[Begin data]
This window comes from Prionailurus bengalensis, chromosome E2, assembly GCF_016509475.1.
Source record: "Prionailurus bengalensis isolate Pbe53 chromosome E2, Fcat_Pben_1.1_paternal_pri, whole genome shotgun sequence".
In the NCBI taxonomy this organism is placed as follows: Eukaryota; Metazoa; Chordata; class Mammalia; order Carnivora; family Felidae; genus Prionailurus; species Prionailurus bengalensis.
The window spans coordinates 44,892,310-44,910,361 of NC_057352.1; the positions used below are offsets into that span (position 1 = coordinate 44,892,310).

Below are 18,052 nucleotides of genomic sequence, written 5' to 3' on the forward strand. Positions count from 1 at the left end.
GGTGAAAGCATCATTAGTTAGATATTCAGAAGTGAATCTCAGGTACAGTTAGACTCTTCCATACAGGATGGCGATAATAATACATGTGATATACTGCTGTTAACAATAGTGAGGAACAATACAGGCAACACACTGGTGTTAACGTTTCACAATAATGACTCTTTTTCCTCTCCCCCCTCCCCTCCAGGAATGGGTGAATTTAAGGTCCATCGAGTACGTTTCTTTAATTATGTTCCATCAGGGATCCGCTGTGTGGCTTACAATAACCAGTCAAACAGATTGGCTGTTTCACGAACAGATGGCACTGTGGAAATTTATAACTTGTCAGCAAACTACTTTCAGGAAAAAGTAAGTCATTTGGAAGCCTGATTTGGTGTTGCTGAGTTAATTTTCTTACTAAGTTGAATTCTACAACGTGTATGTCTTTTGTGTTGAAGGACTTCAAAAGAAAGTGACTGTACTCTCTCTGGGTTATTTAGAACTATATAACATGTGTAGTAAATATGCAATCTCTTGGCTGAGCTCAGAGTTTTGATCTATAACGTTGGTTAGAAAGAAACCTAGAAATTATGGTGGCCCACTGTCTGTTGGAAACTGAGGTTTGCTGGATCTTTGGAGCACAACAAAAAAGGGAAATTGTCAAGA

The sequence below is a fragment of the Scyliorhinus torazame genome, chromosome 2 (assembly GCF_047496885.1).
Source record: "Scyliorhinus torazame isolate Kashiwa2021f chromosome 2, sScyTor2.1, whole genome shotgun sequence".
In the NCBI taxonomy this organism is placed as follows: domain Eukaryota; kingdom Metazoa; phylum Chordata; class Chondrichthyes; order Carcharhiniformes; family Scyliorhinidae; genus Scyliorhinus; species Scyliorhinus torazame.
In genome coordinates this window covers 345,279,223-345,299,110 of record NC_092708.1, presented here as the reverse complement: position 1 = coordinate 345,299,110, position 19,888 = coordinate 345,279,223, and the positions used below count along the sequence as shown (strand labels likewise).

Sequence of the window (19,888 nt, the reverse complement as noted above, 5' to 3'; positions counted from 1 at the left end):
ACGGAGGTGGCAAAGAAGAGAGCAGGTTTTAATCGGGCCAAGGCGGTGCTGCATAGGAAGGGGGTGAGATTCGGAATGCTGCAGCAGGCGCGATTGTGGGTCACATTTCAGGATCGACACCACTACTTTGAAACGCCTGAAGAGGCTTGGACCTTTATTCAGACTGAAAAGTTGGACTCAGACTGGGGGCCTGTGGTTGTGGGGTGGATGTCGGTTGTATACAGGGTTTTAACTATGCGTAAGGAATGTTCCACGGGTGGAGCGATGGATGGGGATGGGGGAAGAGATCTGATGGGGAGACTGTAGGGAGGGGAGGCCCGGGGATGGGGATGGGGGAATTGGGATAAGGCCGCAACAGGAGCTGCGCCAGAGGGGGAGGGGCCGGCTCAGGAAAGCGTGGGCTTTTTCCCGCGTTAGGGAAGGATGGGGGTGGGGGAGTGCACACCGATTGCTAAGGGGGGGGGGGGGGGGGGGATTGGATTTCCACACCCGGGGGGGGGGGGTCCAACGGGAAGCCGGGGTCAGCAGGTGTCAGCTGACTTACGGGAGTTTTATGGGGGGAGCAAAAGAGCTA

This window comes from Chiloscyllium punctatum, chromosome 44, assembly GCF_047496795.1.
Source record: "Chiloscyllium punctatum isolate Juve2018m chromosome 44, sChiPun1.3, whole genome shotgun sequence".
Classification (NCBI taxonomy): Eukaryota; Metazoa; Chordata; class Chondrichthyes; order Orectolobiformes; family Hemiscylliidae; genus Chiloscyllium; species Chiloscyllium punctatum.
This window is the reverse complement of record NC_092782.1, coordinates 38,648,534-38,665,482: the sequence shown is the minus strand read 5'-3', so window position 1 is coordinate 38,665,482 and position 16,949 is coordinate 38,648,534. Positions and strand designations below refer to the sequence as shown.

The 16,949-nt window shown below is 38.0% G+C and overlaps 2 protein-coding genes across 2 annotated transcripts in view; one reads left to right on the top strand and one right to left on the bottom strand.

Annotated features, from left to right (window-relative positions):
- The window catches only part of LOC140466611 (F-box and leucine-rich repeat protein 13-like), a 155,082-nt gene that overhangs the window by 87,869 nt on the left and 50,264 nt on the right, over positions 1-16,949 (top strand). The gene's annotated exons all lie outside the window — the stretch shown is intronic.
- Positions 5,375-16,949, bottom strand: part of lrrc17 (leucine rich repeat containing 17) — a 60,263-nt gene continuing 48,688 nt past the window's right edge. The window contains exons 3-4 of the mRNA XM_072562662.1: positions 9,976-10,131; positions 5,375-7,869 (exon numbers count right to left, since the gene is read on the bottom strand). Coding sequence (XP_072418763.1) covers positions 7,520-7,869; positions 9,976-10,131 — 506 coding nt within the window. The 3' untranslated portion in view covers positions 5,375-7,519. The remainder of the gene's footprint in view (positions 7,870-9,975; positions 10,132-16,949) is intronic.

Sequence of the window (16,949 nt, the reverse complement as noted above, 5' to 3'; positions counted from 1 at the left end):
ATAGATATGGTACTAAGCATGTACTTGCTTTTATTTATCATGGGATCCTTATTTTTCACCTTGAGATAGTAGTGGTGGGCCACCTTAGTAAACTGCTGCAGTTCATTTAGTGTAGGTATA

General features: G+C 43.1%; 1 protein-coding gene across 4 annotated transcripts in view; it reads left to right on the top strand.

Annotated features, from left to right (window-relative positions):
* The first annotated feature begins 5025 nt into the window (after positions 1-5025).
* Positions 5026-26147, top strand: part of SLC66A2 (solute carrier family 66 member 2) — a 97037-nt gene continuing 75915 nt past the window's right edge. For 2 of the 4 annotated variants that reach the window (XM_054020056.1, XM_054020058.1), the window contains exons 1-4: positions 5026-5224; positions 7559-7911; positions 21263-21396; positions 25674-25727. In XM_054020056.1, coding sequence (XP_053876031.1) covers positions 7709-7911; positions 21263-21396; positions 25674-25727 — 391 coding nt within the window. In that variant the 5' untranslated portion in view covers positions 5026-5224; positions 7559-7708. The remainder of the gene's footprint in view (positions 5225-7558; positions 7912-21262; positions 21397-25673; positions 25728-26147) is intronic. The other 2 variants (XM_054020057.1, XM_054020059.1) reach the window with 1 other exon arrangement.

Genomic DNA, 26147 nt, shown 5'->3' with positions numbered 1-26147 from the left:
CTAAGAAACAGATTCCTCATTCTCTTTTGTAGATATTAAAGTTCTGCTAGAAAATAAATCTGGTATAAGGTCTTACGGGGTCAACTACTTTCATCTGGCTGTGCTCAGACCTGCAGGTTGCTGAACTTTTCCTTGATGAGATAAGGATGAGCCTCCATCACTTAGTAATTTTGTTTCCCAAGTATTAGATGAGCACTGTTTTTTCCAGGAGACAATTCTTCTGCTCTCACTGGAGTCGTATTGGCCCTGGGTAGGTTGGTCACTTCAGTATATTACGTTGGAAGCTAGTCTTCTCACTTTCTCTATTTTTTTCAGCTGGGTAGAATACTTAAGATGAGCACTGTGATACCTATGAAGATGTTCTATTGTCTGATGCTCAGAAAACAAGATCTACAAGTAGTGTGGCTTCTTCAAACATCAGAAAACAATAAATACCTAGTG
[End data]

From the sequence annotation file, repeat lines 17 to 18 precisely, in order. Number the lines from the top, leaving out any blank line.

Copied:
The 16,949-nt window shown below is 38.0% G+C and overlaps 2 protein-coding genes across 2 annotated transcripts in view; one reads left to right on the top strand and one right to left on the bottom strand.

Annotated features, from left to right (window-relative positions):